If you find yourself in a leadership role, it’s your responsibility to create an inclusive and welcoming environment for everyone. To do this, try:

  • Reaching out to people that are different from you
  • Hosting events that are accessible for all
  • Offering extra gear when needed
  • Providing rides to and from trailheads as needed

These are little things, but they can make a huge difference in getting people outside. 


The search for the perfect fit can be overwhelming. This is normal — we all have to start somewhere. Consider starting with:

Most regions have great volunteer-led community organizations, social media groups, and other online communities. I encourage you to explore options in your area. If you are a leader or member of one, feel free to plug your group in a comment below.

Please comment

  • How did you find your female adventure partners, and why specifically did you match up?
  • What other women outdoor groups should be highlighted?
Posted in on April 20, 2020


  1. Brittney on April 20, 2020 at 9:27 pm

    I love the picture of us all in the parking lot, preparing for our winter backpacking campout that Ali led! That was the night that I met and connected with a core group of ladies who have since become some of my best friends and adventure partners. It all started in that parking lot. ????

  2. Betsy on April 27, 2020 at 5:37 pm

    Great content here! Being a single 30 something that works from home I can definitely relate and continue to struggle to find women but this helps me keep the faith! Cheers to all you badass women adventurers out there!

  3. Allie on April 30, 2020 at 12:19 pm

    For the last few years I’ve hiked alone. Mostly because I like to meander through the trail so groups walk too fast for me. I also hike a lot so can’t expect someone to always be available to go with me.

    That said, I have 1 female hiking partner (so far) – Jan. We met through a group formed by Hiking-for-Her of over 40 women hikers. She posted she was looking for a backpacking partner to do the AZT in March 2020 and I replied I’d do it. 3 weeks later we were on trail! Our first, what was going to be, thru-hike.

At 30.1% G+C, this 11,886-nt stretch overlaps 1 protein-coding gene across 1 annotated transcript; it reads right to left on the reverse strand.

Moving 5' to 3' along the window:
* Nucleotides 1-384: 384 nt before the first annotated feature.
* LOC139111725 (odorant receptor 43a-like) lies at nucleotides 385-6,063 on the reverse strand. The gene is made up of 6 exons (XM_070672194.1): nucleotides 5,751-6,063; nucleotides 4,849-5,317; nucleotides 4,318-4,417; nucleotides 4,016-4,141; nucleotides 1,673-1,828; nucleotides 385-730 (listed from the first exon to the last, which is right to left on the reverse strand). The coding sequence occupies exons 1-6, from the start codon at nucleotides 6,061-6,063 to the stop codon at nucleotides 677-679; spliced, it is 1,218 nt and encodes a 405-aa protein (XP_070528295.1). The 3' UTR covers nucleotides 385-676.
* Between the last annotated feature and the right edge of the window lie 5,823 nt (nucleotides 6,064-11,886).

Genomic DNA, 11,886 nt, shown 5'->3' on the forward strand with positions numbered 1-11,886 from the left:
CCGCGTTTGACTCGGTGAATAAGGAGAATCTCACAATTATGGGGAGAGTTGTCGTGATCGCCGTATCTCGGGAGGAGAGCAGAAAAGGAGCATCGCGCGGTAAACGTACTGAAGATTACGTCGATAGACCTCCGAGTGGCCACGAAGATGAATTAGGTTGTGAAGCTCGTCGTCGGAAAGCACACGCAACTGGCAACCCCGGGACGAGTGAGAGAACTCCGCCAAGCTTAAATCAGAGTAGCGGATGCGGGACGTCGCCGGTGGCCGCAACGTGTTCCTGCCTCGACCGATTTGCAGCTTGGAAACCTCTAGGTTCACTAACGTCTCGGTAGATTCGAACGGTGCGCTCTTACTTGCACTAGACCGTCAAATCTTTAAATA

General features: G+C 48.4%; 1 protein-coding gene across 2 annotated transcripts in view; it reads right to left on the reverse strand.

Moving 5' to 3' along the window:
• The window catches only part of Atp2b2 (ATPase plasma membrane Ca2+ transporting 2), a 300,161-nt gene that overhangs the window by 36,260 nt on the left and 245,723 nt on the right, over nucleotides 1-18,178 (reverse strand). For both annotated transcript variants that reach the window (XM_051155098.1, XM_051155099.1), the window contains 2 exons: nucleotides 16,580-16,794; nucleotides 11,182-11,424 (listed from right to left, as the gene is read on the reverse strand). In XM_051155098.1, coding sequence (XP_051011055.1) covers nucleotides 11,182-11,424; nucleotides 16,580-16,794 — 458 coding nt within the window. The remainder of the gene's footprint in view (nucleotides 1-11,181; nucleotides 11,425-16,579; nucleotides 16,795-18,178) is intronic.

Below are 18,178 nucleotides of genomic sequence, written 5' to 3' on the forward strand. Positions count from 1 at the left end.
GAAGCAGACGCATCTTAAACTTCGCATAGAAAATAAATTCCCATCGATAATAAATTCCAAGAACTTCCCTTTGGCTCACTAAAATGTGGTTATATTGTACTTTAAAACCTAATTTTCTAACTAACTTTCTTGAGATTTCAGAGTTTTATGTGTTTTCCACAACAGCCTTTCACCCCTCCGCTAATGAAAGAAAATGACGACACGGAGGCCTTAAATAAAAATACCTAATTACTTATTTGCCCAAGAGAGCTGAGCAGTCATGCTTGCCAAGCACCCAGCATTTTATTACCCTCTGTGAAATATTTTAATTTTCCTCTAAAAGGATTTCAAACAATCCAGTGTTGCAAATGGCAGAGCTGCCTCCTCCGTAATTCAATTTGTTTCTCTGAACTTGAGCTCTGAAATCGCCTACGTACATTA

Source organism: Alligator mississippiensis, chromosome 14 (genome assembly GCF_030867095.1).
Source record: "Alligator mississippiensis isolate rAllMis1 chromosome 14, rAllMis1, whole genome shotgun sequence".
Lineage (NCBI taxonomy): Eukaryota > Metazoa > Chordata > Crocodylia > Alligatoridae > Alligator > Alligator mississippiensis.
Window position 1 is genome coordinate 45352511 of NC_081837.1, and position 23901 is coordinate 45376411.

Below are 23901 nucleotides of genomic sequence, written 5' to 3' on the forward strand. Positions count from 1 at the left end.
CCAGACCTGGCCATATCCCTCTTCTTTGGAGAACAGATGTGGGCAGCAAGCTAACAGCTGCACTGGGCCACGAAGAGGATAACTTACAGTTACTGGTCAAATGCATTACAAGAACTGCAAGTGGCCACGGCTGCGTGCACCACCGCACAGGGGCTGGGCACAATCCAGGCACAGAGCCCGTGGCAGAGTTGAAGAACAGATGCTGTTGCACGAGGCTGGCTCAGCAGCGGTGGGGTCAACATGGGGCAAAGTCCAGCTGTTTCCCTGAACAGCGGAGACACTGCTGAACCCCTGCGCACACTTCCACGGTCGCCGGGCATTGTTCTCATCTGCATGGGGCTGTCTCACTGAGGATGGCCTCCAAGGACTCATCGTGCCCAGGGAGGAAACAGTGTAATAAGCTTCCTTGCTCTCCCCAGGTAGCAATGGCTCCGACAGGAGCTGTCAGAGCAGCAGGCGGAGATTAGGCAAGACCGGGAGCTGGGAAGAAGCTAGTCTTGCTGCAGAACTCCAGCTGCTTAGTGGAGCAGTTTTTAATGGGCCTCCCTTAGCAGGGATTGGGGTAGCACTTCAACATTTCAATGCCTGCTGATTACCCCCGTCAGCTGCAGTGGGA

She’s faster than me on the straight aways but I climb faster – so it’s a wash. She sings on trail, I’m quiet. We laughed a lot. Supported each other when needed. And share stories of our pasts. We clicked and it was so cool to share the trail with her!

    She’s in Wyoming and me in Arizona. We had to get off trail due to Covid-19 but keep in touch almost everyday. We both can’t wait to get back out to the trail.

    Thank you for your story, it’s so encouraging, I’d love to match up with more women that have a passion for the trail like I do.

  4. Rachel Cherry on August 2, 2021 at 9:04 am

    Thanks for your article and links. I just finished a Mt. Baker climb with a guide and group of men. It was an amazing experience and I want to do more, more, MORE! I do prefer the company of women in this setting better, though. It felt that I was holding back these mainly 6 ft tall men with my shorter stride and safety-first mentality. I dream about finding my female backpacking counterpart, any and all advice welcome.

    • Andrew Skurka on August 2, 2021 at 11:02 am

      I’ll try to address at least one aspect of this. When joining a group (private or guided), it’s ideal if everyone has similar fitness, so that everyone moves at about the same pace and wants to move for about the same number of hours each day. A group like this is much easier for a guide to manage, and avoids frustrations of those in the back (who feel like they are being left behind) and in the front (who feel like they are being limited).

      It works to have groups with unbalanced fitness levels, too (like in the case of parents/children or mismatched friends), but the entire itinerary must work for the weakest link, and all the non-weakest links must buy into it.